A character town between river and ocean
In the bay of Brest, between the Léon and Cornouaille areas, and between the river and the sea, Landerneau has a remarkable architectural heritage. The jewel in its architectural crown is the famous Rohan bridge, the only bridge in Europe that still has people living on it. As you explore around it, you’ll pass a succession of beautiful residences dating from the 16th to 19th centuries.
A bridge inhabited for more than 500 years
The superb Rohan bridge stands at the furthest point reached by the tide, with its six stone arches standing in salt water. Built in the 16th century, this monument spans the river Elorn, replacing a wooden structure that dated back to the 12th century. The buildings, which stand on granite piles, have been home to generations of wealthy artisans and linen merchants. To get a good view of the slate-covered corbels, it’s best to stand a little way off, a few strides up the right-hand bank.
A view of the Elorn from your window
On the quaysides, rich merchants built grand houses. These stand as evidence of the town’s lucrative port activities, linked to the export of linen and leather. The 17th and 18th century buildings are decorated with ornate skylights, turrets, half-timbering etc., and the moon-shaped coats-of-arms that have become the town’s emblem. Local yellowy-ochre stone from Logonna adds a touch of warm colour to your walk, which takes you past the Maison de la Sirène (Mermaid’s House), the Maison de la Sénéchaussée (Bailiwick’s House) and the Maison des 13 Lunes (House of the 13 Moons).
Riverbanks full of charm
After following the heritage trail through narrow streets steeped in history, you can continue your walk along the banks of the river Elorn - or along the towpath if you want to go further. Whether you’re walking or cycling, this is the ideal way to combine the pleasures of the open air with discovering historic sites. Fishermen can enjoy a bit of peace and quiet, trying their luck with the salmon and trout.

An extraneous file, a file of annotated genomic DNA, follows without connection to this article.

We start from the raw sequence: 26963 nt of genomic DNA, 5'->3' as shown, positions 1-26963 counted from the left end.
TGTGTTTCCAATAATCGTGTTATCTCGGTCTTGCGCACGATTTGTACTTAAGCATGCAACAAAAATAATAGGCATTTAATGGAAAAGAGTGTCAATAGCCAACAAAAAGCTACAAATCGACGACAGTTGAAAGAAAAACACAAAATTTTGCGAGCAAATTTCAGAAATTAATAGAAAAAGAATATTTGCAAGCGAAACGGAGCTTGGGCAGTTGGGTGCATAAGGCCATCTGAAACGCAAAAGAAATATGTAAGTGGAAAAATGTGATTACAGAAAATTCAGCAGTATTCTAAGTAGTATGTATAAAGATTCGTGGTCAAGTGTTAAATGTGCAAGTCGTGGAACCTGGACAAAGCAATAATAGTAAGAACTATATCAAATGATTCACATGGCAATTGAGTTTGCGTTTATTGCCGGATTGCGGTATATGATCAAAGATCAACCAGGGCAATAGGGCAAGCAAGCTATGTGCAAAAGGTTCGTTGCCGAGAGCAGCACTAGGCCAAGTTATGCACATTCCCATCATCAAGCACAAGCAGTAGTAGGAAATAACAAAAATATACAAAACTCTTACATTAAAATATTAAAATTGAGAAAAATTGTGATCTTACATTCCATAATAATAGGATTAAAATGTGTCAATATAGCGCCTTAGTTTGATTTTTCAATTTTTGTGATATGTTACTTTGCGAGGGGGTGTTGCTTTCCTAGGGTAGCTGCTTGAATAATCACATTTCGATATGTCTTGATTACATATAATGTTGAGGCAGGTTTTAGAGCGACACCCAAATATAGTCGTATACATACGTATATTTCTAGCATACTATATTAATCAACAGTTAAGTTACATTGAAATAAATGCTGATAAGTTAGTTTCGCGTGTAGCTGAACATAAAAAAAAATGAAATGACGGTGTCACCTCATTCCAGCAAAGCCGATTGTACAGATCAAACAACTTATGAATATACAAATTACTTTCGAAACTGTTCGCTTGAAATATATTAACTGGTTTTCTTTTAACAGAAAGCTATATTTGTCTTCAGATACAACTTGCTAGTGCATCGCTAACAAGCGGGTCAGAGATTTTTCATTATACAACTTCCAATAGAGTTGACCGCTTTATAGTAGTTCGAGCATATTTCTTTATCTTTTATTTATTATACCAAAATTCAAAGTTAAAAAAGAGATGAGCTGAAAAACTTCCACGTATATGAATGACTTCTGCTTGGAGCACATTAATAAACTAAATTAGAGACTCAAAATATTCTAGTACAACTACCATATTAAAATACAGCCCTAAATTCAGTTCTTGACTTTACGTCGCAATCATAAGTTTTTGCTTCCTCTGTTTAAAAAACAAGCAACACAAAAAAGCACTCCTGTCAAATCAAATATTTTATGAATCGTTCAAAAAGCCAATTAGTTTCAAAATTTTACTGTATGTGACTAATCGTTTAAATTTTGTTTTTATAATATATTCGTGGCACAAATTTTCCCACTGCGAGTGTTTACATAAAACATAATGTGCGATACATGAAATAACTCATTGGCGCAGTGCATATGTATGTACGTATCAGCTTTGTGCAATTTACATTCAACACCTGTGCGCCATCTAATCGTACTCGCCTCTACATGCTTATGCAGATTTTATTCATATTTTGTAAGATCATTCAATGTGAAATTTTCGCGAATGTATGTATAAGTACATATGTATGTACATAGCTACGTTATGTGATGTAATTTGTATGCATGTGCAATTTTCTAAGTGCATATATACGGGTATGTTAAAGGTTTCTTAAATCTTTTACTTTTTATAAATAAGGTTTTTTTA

A town that buzzes with life
Landerneau’s days of prosperity left the town with a definite taste for markets, shopping and all kinds of trading. The town centre has lots of attractive and interesting shops. And this is where a certain Monsieur Leclerc established his first grocer’s shop in 1949 (Leclerc is now a major French hypermarket chain). This same dynamism can still be found today in the ‘Fonds Hélène et Edouard Leclerc pour la Culture’, a cultural centre that organises major exhibitions, such as the Giacometti exhibition in 2015. The same dynamism puts a buzz into the many festivals, exhibitions and other events – in fact there’s always something going on in Landerneau!
Did you know
What does the expression ‘Faire du bruit dans Landerneau’ mean?
The annual ‘Fête du Bruit dans Landerneau’ is a music festival that takes its name from the saying “Cela va faire du bruit dans Landerneau” (“That’ll make some noise in Landerneau”). This expression originally referred to the racket made by residents of Landerneau to mock widows who remarried too soon (in the townsfolk’s opinion).